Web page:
Nov 8 2012

Prof. Jay D. Schieber, Ilinois Institute of Technology

November 8, 2012

11:00 AM - 12:00 PM


CEB 218


810 South Clinton Street, Chicago, IL 60612

Multiscale Modeling of Macromolecular Dynamics in Entangled Environments

At very small mass fractions, polymers extend sufficiently in solvent to begin interacting with one another. At yet higher concentrations, they become entangled with one another, and these entanglements are generally believed to dominate their dynamics, even for very lightly entangled chains. We will show how thermodynamic and statistical mechanical analysis of experimental data essentially proves the existence of entanglements. Then, a simple coarse-grained mathematical model is presented that predicts quantitatively nearly all experimental data studied on the rheology of concentrated linear polymer liquids—solutions or melts. The model is applicable to linear, branched or cross-linked chains, and even DNA electrophoresis in gels or polymer solutions. These predictions are made with only two phenomenological parameters: to describe the entanglement density, and K to describe the time scale of the smallest statistical element (a Kuhn step) in the chain. Recent atomistic simulations have shown an ability to predict the first parameter by studying the topology of concentrated polymers at equilibrium. More detailed statistics from these simulations also agreed with the proposed mathematical model.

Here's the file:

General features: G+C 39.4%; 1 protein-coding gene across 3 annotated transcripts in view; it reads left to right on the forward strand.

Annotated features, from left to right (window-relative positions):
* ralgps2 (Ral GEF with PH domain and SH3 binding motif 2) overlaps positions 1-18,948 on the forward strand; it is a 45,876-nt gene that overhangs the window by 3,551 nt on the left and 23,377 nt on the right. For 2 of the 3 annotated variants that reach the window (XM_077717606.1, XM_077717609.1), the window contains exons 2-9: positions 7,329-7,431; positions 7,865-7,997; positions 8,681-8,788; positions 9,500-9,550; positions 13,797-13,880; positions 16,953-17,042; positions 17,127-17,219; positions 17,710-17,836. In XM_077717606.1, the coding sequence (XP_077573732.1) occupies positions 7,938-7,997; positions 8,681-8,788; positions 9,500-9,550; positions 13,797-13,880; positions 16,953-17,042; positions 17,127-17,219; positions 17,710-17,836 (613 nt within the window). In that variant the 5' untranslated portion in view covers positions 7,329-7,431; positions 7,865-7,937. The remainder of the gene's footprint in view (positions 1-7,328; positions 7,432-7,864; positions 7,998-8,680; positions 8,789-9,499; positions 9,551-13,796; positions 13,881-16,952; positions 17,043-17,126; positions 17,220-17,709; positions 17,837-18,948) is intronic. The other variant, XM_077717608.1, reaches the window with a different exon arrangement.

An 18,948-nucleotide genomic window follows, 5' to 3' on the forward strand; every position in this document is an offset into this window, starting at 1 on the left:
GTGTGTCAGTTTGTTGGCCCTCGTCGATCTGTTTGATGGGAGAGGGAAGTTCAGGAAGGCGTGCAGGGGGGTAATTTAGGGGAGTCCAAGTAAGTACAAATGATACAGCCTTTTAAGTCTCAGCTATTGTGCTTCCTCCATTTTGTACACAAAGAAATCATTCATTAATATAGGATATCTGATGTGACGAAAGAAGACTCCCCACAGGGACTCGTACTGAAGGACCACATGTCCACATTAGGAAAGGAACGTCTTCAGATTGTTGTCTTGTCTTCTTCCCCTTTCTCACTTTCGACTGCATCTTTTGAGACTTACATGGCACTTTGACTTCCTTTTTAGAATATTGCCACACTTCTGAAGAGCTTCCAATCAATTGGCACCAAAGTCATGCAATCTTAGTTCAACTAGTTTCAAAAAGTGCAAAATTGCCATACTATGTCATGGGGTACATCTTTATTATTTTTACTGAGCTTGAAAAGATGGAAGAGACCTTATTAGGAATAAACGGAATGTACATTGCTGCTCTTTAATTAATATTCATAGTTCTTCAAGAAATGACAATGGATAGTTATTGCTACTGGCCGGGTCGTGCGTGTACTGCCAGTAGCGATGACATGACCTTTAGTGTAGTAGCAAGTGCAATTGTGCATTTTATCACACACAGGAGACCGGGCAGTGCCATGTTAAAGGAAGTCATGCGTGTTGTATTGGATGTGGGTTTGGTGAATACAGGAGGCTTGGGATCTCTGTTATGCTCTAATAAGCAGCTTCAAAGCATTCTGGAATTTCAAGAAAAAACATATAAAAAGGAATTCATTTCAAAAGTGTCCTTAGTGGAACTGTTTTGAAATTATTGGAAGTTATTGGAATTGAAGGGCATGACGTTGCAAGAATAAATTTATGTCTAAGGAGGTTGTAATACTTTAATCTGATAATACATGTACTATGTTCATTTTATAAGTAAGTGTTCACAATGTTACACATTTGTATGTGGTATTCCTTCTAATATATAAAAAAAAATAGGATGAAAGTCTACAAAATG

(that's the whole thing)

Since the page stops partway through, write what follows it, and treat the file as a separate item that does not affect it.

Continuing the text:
UIC Chemical Engineering

Date posted

Jun 17, 2019

Date updated

Jun 17, 2019